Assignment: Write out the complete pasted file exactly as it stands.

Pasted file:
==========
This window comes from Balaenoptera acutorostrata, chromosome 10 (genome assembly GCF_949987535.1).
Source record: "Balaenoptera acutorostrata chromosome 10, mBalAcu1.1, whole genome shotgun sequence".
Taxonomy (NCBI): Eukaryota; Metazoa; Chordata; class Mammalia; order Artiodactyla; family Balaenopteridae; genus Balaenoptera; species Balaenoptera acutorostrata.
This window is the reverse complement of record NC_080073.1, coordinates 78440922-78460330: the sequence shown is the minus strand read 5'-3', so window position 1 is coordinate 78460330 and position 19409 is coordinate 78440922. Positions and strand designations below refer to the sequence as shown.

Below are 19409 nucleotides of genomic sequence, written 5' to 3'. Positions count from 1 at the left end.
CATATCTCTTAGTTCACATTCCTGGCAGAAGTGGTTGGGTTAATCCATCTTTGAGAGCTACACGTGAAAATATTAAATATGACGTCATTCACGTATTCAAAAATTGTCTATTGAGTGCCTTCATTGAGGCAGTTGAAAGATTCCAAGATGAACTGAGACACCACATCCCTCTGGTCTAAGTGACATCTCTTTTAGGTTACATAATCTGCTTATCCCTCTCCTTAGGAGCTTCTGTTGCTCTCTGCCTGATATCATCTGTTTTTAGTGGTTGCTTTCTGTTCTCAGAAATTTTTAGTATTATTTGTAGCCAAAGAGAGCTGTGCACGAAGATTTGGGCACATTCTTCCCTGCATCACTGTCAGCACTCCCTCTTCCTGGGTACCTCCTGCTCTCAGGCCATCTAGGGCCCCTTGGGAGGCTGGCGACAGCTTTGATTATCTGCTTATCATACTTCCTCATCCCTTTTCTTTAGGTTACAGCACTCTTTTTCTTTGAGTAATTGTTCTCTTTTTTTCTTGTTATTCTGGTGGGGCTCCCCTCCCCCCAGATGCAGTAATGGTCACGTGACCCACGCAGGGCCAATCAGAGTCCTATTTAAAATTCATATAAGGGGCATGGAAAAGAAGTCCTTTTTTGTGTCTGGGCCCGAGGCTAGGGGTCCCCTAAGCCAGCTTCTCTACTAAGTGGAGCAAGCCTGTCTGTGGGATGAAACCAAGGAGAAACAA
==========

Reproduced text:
This window comes from Balaenoptera acutorostrata, chromosome 10 (genome assembly GCF_949987535.1).
Source record: "Balaenoptera acutorostrata chromosome 10, mBalAcu1.1, whole genome shotgun sequence".
Taxonomy (NCBI): Eukaryota; Metazoa; Chordata; class Mammalia; order Artiodactyla; family Balaenopteridae; genus Balaenoptera; species Balaenoptera acutorostrata.
This window is the reverse complement of record NC_080073.1, coordinates 78440922-78460330: the sequence shown is the minus strand read 5'-3', so window position 1 is coordinate 78460330 and position 19409 is coordinate 78440922. Positions and strand designations below refer to the sequence as shown.

Below are 19409 nucleotides of genomic sequence, written 5' to 3'. Positions count from 1 at the left end.
CATATCTCTTAGTTCACATTCCTGGCAGAAGTGGTTGGGTTAATCCATCTTTGAGAGCTACACGTGAAAATATTAAATATGACGTCATTCACGTATTCAAAAATTGTCTATTGAGTGCCTTCATTGAGGCAGTTGAAAGATTCCAAGATGAACTGAGACACCACATCCCTCTGGTCTAAGTGACATCTCTTTTAGGTTACATAATCTGCTTATCCCTCTCCTTAGGAGCTTCTGTTGCTCTCTGCCTGATATCATCTGTTTTTAGTGGTTGCTTTCTGTTCTCAGAAATTTTTAGTATTATTTGTAGCCAAAGAGAGCTGTGCACGAAGATTTGGGCACATTCTTCCCTGCATCACTGTCAGCACTCCCTCTTCCTGGGTACCTCCTGCTCTCAGGCCATCTAGGGCCCCTTGGGAGGCTGGCGACAGCTTTGATTATCTGCTTATCATACTTCCTCATCCCTTTTCTTTAGGTTACAGCACTCTTTTTCTTTGAGTAATTGTTCTCTTTTTTTCTTGTTATTCTGGTGGGGCTCCCCTCCCCCCAGATGCAGTAATGGTCACGTGACCCACGCAGGGCCAATCAGAGTCCTATTTAAAATTCATATAAGGGGCATGGAAAAGAAGTCCTTTTTTGTGTCTGGGCCCGAGGCTAGGGGTCCCCTAAGCCAGCTTCTCTACTAAGTGGAGCAAGCCTGTCTGTGGGATGAAACCAAGGAGAAACAA